“My children,” said he. “Why is it that you place such lovely flowers upon this unmarked grave? It has been many a year since any folk placed flowers here.”
“Your reverence,” my grandfather replied. “We place these flowers here at the behest of a beautiful woman whom we met upon the cliffs east of here. She had no eyes but she was a fair enough maiden and so we are fulfilling her wish as an act of kindness.” The vicar gave a coy smile and then laughed a deep and hearty laugh.
“My children the person you witnessed upon the cliff was perhaps no ordinary woman. Was she perchance dressed in white? If she was indeed dressed in white then you have surely seen the spirit of she who lies in this grave. I know not her name for that was lost to history long ago. Her story however is one that I know well. She was to be married to a most affectionate man here in this very church but on her wedding day she discovered that her fiancée had committed a most terrible sin. He made romantic love to the finest stallion in the county and he was thus outcast from honest society. Rather than live without the man she loved the woman removed her eyes, for that was what he adored about her most, and she had them presented to him in a brown paper package tied up with string. So angry was he at what she had done to her beauty as revenge for his wickedness that he threw her from the cliffs at the point where her spirit now so often stands. It is said that when someone of a pure and noble heart shows her affection as her love once did then her spirit will be at be at peace. Today my children you have done just that.”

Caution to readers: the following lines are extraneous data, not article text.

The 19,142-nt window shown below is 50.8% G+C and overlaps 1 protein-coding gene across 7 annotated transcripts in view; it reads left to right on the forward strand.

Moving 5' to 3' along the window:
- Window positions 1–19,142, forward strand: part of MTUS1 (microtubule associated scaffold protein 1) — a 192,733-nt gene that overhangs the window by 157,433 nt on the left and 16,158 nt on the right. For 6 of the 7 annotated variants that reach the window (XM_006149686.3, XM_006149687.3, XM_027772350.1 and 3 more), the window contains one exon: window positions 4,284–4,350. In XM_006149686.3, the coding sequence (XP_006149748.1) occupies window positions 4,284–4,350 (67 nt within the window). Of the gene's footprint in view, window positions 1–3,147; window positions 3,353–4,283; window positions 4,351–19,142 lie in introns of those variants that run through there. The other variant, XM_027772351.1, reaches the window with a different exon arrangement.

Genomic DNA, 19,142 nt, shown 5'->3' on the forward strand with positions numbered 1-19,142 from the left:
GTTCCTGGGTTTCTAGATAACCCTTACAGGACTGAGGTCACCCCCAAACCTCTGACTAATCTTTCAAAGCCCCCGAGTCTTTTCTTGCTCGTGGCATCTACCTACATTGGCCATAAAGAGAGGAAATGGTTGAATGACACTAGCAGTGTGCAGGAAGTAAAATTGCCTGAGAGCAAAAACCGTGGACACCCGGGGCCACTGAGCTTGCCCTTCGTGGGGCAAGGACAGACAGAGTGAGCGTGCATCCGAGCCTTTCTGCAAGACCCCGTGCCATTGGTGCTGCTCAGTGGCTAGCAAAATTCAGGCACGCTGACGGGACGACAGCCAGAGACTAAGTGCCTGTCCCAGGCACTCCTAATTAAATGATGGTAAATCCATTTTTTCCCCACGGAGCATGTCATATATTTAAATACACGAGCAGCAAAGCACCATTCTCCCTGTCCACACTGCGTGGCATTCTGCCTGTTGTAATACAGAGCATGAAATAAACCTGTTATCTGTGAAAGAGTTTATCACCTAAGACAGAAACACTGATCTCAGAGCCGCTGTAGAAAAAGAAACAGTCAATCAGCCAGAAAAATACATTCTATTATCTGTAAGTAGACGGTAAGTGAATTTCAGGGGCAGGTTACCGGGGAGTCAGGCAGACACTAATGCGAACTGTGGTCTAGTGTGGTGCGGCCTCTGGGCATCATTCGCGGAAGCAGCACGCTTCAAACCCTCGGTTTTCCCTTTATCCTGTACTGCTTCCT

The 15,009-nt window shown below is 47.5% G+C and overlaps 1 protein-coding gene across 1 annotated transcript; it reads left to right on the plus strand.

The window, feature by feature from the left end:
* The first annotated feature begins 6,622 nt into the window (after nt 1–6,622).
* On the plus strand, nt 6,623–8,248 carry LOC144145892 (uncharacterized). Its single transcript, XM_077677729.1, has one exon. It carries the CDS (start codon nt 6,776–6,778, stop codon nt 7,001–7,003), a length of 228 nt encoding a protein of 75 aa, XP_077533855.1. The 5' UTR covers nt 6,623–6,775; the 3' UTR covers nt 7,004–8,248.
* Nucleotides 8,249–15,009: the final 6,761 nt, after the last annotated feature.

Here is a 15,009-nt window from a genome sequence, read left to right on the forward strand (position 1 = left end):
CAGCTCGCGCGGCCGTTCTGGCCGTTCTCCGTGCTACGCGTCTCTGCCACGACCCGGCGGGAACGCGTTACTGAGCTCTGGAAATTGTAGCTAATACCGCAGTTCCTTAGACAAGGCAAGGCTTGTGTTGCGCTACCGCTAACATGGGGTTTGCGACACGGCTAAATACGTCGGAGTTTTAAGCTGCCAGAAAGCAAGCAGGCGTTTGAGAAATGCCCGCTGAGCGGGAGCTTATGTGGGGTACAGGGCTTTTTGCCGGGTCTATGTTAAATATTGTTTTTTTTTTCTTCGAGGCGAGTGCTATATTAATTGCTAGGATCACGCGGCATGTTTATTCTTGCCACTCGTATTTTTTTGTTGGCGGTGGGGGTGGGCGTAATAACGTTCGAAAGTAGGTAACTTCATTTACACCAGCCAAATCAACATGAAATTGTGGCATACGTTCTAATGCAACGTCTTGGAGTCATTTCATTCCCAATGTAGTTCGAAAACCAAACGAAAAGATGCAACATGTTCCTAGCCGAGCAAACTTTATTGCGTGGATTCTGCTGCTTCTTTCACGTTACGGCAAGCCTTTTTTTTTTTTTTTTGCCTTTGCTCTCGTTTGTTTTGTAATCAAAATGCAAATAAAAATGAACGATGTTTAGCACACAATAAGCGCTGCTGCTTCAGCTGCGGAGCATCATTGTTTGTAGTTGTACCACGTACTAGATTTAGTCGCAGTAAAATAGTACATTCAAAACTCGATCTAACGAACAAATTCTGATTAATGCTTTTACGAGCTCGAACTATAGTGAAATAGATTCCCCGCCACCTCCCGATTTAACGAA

My grandparents were at a loss for words and they stared at the vicar, agog at the story he told. Eventually the vicar spoke again.
“My children, for the kindness you have performed I shall you grant you one desire. Name it and it shall be yours.” My grandparents thought through and discussed their desires and at last they came to the conclusion that they loved each other so much that they wished to be married that very same day. That is indeed what happened and they spent the rest of their days in peace and happiness.